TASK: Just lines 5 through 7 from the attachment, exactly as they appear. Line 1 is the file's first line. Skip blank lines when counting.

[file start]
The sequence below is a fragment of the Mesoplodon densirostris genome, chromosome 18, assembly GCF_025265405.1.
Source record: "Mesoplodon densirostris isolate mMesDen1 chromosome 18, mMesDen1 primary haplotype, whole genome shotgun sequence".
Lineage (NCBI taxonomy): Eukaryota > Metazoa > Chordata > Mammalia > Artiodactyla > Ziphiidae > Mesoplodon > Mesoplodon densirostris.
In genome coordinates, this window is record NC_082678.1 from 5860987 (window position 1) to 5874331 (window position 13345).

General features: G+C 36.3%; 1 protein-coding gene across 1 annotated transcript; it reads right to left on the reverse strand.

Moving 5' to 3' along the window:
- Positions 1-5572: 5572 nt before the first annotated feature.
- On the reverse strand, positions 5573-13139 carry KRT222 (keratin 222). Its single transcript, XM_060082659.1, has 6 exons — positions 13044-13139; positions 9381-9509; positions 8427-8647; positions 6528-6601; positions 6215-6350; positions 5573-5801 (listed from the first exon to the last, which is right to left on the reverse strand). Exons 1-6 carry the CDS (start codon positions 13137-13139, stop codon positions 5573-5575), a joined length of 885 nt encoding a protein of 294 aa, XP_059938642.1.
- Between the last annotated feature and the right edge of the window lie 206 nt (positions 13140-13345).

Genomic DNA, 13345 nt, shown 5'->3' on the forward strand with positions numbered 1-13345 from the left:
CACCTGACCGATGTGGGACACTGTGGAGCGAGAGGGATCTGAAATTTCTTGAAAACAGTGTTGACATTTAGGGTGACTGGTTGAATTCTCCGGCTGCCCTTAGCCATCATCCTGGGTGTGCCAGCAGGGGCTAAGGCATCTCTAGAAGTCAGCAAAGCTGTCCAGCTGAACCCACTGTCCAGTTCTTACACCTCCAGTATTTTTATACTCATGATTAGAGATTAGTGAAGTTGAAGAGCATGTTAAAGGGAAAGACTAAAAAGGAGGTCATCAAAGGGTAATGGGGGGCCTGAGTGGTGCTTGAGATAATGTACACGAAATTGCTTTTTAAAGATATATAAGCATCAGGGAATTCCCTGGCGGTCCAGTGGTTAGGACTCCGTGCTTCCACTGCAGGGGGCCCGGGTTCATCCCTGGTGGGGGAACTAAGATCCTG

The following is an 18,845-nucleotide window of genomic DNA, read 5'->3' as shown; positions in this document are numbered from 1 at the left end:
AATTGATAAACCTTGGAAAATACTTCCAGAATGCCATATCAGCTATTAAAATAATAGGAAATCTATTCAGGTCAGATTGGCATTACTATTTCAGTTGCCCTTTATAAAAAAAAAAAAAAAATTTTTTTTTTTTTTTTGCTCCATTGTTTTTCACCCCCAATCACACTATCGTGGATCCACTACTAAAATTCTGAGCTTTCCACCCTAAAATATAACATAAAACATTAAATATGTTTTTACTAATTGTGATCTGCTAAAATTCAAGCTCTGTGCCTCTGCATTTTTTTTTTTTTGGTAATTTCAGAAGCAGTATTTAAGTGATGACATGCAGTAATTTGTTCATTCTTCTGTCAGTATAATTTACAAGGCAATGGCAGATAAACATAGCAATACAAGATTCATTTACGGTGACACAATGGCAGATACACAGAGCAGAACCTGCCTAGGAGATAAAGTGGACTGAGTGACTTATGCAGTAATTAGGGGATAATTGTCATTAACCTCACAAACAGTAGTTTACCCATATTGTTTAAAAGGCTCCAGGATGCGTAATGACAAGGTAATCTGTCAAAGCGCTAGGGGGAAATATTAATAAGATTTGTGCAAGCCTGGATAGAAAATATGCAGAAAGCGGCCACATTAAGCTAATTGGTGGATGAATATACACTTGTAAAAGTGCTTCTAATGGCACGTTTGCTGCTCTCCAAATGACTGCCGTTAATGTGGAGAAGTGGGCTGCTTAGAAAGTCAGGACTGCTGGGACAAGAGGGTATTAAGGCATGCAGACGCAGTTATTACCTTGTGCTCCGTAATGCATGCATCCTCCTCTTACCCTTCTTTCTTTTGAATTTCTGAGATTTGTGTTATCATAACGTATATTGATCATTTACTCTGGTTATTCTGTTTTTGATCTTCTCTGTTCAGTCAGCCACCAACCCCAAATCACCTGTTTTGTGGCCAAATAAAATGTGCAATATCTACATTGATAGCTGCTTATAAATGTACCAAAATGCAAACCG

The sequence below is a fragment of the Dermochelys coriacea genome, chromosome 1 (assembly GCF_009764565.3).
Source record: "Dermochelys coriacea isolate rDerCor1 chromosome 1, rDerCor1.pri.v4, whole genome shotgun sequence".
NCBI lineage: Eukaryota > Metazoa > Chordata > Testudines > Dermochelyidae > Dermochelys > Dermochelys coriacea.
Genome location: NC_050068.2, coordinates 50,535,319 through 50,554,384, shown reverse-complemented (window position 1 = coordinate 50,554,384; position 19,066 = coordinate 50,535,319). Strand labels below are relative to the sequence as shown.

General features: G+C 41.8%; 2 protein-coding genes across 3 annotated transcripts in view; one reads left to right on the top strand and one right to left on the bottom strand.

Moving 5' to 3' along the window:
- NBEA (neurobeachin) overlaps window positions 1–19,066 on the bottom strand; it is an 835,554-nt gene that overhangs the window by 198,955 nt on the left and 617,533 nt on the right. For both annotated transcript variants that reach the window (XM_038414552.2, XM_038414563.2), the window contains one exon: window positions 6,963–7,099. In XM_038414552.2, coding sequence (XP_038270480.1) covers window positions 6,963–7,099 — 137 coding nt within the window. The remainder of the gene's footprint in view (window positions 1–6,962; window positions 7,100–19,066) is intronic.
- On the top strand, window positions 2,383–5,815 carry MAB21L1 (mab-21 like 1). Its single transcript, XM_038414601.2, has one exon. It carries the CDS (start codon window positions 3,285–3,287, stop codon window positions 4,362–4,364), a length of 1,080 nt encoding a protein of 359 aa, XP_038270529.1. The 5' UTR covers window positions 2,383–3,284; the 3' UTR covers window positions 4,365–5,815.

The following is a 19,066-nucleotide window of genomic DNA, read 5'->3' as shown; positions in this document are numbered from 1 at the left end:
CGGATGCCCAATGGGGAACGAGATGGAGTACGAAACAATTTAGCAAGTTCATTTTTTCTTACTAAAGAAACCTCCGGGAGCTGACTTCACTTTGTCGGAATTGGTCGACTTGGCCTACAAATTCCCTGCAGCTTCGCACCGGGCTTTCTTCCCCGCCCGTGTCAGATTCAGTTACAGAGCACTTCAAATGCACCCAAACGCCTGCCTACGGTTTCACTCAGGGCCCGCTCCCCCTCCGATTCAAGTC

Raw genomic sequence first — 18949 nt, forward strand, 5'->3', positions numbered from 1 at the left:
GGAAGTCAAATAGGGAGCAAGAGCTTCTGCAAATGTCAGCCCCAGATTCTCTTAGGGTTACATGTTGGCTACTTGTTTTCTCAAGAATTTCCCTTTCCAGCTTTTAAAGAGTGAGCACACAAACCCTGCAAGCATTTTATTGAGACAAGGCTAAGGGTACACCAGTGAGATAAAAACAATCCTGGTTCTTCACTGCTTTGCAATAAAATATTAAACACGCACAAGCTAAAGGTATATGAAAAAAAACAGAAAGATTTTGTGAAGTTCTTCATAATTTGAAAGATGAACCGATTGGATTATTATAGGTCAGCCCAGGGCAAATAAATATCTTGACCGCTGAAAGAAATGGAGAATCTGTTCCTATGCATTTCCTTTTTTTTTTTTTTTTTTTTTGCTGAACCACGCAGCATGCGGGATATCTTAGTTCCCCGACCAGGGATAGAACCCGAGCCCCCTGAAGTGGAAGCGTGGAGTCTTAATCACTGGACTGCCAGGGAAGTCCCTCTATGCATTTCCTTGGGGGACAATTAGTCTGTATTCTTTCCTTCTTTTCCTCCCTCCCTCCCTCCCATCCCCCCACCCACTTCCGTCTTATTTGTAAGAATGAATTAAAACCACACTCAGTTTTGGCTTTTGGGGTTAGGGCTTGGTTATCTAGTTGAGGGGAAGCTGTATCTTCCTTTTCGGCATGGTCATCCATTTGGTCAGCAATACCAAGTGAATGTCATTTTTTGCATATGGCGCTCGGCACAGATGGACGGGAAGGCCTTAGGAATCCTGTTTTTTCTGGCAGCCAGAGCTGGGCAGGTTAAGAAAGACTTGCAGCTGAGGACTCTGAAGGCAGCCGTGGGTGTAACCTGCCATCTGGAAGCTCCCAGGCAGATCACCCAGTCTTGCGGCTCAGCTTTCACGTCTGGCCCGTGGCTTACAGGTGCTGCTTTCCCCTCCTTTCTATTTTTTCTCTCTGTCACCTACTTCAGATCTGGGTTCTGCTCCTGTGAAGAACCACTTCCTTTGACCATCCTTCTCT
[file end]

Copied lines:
General features: G+C 36.3%; 1 protein-coding gene across 1 annotated transcript; it reads right to left on the reverse strand.

Moving 5' to 3' along the window:
- Positions 1-5572: 5572 nt before the first annotated feature.